Worldwide 55 percent of all people live in cities. They cover 4 percent of the landsurface, use 67 percent of all energy that is produced and are responsible for 70 percent of the emission of greenhouse gasses. Cities are not only the most important economic centres of the world, their political power is also increasing. Observers believe that growing sustainability will result in the first place from policies issues by the world’s largest cities instead of national governments.
In some countries a relief, indeed. In order to express their intentions, many cities showcase themselves with adjectives such as ‘smart’, resilient’, sustainable’, ‘sharing’ and the like. These predicates refer to results that already have been accomplished, however small, but they express their mission for the...
History is filled with urban utopias. A very recent one is PlanIT Valley, a dreamed smart city in Portugal near Porto. My interest was awakened from the first moment I heard about it, despite of my skepticism of ‘greenfield’ smart cities in general, which I explained elsewhere. The people behind it – Steve Lewis in the first place – believed that their Emerald City would make the difference: Carbon neutral buildings thanks to an extensive and centrally controlled sensor-network, lower construction costs because of new building techniques and autonomous cars to enable sustainable traffic. Their dream seemed genuine, unlike similar claims from large tech-companies like IBM, Cisco, and Siemens who went for the fast money in the first place: Smart city play is a $36 billion business opportunit...
There is no place in the world where all residents share the same level of prosperity, or where this prosperity has been achieved in a sustainable or just manner. Therefore, the question is what kind of prosperity is achievable for citizens around the world without destroying the environment and harming the prospects for a decent life of fellow men and future generations?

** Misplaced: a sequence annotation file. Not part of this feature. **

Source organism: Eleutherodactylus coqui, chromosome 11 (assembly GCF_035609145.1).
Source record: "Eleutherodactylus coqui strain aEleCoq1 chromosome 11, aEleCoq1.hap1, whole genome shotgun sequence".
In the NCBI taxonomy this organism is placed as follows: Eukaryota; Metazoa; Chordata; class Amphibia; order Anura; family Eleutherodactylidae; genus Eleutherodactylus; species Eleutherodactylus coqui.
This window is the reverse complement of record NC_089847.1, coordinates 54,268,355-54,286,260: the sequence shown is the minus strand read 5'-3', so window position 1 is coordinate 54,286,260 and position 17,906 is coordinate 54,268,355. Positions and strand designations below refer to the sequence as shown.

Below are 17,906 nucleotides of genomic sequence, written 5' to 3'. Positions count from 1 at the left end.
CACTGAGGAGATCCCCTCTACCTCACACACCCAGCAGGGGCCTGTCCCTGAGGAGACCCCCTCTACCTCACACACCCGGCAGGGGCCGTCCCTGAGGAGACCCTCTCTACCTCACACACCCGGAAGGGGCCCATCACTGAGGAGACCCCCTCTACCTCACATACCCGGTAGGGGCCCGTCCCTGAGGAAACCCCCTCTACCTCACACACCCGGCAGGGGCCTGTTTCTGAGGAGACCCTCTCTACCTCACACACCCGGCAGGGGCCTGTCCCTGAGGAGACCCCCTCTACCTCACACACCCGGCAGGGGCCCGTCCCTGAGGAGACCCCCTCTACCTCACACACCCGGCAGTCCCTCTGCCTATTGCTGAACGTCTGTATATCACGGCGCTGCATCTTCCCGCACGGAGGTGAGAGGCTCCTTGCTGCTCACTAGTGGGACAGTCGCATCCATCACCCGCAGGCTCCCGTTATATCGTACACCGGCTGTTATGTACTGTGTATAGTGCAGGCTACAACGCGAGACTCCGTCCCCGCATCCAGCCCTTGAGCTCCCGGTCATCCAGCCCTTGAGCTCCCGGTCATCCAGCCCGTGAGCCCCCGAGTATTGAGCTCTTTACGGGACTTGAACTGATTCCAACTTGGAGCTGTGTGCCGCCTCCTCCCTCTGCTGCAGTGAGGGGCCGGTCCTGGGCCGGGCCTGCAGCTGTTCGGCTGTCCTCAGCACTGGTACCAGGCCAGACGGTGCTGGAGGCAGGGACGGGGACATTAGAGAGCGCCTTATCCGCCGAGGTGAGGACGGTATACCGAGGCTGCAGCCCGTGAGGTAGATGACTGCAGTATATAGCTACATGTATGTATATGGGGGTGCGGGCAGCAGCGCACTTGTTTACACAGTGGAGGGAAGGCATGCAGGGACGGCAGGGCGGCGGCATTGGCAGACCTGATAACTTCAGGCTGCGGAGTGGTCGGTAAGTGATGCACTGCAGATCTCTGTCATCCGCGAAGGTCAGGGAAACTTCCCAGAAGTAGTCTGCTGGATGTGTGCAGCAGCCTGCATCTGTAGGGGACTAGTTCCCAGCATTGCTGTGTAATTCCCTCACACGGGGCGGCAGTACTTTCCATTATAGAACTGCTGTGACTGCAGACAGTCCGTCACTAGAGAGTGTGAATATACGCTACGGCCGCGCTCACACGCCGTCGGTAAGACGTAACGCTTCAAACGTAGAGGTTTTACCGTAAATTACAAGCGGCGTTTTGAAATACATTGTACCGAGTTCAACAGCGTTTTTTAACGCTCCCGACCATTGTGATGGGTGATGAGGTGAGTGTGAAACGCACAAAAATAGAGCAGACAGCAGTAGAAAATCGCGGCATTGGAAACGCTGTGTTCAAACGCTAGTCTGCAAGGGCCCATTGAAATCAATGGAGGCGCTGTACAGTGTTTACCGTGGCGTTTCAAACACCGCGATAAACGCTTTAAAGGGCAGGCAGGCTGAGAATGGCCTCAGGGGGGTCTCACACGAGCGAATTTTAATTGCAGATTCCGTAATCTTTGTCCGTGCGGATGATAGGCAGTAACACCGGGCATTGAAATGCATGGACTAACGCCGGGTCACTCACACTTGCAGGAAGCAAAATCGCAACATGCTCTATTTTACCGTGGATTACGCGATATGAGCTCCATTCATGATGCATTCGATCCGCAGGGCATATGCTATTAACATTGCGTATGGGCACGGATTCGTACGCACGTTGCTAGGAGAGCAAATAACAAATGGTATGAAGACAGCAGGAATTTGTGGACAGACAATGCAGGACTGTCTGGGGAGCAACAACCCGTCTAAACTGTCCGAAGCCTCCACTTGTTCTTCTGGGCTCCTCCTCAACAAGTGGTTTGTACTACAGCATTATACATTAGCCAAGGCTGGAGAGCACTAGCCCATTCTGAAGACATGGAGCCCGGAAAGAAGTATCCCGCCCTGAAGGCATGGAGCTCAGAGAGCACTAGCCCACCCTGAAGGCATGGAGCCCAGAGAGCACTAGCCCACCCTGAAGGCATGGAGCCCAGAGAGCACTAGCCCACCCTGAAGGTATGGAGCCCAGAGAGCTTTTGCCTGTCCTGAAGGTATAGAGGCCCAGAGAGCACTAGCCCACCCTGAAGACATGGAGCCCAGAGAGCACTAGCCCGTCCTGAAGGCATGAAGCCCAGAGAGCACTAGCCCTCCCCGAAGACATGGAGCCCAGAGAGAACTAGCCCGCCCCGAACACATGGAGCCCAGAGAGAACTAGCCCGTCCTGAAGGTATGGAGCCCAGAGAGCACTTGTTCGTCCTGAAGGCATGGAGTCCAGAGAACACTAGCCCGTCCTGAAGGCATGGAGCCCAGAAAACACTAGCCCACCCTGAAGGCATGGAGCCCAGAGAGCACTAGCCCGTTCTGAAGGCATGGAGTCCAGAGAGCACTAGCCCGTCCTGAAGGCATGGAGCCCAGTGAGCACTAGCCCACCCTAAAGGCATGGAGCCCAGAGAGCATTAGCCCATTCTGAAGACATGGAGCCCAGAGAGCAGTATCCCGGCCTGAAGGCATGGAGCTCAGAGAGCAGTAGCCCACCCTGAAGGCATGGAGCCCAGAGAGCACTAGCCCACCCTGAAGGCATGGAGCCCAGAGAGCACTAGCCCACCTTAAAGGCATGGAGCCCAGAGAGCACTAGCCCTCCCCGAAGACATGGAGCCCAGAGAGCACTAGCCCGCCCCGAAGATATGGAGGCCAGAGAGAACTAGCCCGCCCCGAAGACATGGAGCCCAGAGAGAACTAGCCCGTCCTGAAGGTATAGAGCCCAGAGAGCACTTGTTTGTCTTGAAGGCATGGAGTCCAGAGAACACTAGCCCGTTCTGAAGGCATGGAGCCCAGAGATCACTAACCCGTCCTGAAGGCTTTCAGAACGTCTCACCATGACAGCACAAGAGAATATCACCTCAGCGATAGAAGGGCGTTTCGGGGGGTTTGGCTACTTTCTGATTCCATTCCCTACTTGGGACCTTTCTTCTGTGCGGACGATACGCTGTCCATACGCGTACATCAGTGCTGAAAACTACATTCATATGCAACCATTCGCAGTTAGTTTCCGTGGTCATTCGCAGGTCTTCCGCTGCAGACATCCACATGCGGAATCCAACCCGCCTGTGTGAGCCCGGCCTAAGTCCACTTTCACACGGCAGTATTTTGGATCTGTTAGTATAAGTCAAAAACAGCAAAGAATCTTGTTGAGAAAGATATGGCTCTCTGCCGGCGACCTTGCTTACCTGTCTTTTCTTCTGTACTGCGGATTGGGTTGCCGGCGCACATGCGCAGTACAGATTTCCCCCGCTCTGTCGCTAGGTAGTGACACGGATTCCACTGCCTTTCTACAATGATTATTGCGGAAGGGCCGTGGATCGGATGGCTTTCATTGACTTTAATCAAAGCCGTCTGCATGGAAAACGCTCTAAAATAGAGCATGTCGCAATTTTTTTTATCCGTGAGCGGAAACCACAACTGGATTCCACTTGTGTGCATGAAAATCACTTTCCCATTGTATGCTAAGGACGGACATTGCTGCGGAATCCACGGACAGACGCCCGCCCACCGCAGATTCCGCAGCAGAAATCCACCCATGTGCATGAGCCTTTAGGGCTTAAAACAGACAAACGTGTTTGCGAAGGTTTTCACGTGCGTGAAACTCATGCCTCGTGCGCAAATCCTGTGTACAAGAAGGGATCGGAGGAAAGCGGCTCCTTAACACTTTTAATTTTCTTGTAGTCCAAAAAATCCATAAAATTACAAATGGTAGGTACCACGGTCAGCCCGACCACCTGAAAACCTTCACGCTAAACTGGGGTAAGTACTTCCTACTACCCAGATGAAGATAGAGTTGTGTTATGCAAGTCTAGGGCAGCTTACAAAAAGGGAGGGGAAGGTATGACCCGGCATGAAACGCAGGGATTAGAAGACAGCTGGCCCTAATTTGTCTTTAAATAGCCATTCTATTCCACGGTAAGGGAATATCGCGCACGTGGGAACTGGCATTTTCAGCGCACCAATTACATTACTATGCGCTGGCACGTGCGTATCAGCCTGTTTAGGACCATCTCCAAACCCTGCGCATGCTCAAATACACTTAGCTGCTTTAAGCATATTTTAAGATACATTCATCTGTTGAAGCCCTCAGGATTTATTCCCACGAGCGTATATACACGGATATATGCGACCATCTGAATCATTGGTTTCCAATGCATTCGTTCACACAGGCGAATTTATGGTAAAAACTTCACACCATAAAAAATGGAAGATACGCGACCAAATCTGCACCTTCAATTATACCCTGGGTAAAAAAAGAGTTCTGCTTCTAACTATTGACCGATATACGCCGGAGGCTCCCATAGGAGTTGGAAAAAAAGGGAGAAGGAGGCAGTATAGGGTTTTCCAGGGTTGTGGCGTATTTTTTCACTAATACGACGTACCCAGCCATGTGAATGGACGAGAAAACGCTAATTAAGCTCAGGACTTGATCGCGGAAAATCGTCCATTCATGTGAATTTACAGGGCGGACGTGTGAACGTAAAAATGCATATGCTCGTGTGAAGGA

In this essay I will look for an answer. The doughnut principle proposed by Kate Raworth (on the photo above) is a promising starting-point, hence the title chosen. I will try to avoid the hypocrisy of a well-fed Western man who advocates a reduction in consumption for sustainability, because billions of people are hungry or poor and dream of some wealth. Moreover, they are not the main polluters.
The social origin of...
Hangzhou, a city with 21 million residents in China, 170 km southwest of Shanghai is a good example of a smart city, working hard to get smarter. Hangzhou has been declared the biggest beneficiary of mobile internet social services through the Chinese government’s Internet Plus initiative for smart cities for 2016.
But the city is not doing this alone, it has the help of one of the largest companies in the world, Alibaba, which has its headquarters in the city. The Chinese government is helping cities by including big companies in all their government programmes, like the creation of smart cities.
Alibaba and 13 other companies are now working with the local government on public private partnerships (PPP) to create smart service delivery systems for the city. Some examples:
The all know them, traffic jams. Cause for stress, loss of money and time, and extra carbon dioxide emissions. This is an area where smart technology really can make our lives easier. The city of Pittsburg, Pennsylvania (USA) is pioneering with smart traffic technology in combination with Artificial Intelligence.
Pittsburgh cuts down travel time by a quarter and traffic jams by 40 percent using radar sensors and cameras at every light to recognize traffic activity. The data coming from the sensors is used by Artificial Intelligence to streamline the traffic in the most intelligent and optimal way by reacting to the traffic conditions in real time.
The system used is called Surtrac, a startup founded by Carnegie Mellon professor of robotics Stephen Smith. As of 2016, Surtrac is instal...
The world is getting more and more urbanized. By 2040, 65 percent of the world’s population will be living in cities. 1.3 million people move into cities every day. These are reasons why many city governments are working on smart city initiatives. But what is the anatomy of a smart city really?
With the combination of low power sensors, wireless networks, and web-and mobile based applications, smart cities have arrived. Connected cities are becoming a platform for innovation.
Below all information is categorized in this nice infographic from Postscapes. It tells you what is driving the need to establish smart cities, how smart city concepts and projects are different in the developing world, and what technologies and systems are needed to make them a reality.
The 19th century was ...
Smart city’ is becoming a buzzword faster and faster. Many people talk about it, but what makes a city ‘smart’? What activities have to be undertaken to fall under the umbrella of smart city initiatives? The best way is to explain this by giving examples. See below some examples of Singapore, Dubai and Barcelona. And how smart is your city?
Cities are becoming smarter by the year. With the enormous increase of new and better technologies, cities have more possibilities to use this in their operations. Some area’s in which cities can benefit from technology are:
Big Data, driver of smart cities
One driver of s...